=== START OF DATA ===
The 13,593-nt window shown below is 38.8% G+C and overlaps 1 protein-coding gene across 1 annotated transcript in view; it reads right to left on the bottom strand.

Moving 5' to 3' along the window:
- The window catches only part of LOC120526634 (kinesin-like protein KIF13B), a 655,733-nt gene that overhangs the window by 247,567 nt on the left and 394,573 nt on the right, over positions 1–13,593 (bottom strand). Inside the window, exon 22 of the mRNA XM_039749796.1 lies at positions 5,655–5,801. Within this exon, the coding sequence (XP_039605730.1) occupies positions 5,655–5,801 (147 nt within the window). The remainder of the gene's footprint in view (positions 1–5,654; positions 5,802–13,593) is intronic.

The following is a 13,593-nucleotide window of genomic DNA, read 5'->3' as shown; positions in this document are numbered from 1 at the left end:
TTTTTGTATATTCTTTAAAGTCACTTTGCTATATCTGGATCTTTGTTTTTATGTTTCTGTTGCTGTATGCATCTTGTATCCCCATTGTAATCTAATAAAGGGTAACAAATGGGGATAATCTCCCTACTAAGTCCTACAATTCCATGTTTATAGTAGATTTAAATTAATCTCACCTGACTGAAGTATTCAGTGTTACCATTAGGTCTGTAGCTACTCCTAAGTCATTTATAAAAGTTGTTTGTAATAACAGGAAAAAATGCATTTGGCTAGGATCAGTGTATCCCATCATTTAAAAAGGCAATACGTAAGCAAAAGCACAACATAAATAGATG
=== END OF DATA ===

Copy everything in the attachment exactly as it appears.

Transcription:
The 13,593-nt window shown below is 38.8% G+C and overlaps 1 protein-coding gene across 1 annotated transcript in view; it reads right to left on the bottom strand.

Moving 5' to 3' along the window:
- The window catches only part of LOC120526634 (kinesin-like protein KIF13B), a 655,733-nt gene that overhangs the window by 247,567 nt on the left and 394,573 nt on the right, over positions 1–13,593 (bottom strand). Inside the window, exon 22 of the mRNA XM_039749796.1 lies at positions 5,655–5,801. Within this exon, the coding sequence (XP_039605730.1) occupies positions 5,655–5,801 (147 nt within the window). The remainder of the gene's footprint in view (positions 1–5,654; positions 5,802–13,593) is intronic.

The following is a 13,593-nucleotide window of genomic DNA, read 5'->3' as shown; positions in this document are numbered from 1 at the left end:
TTTTTGTATATTCTTTAAAGTCACTTTGCTATATCTGGATCTTTGTTTTTATGTTTCTGTTGCTGTATGCATCTTGTATCCCCATTGTAATCTAATAAAGGGTAACAAATGGGGATAATCTCCCTACTAAGTCCTACAATTCCATGTTTATAGTAGATTTAAATTAATCTCACCTGACTGAAGTATTCAGTGTTACCATTAGGTCTGTAGCTACTCCTAAGTCATTTATAAAAGTTGTTTGTAATAACAGGAAAAAATGCATTTGGCTAGGATCAGTGTATCCCATCATTTAAAAAGGCAATACGTAAGCAAAAGCACAACATAAATAGATG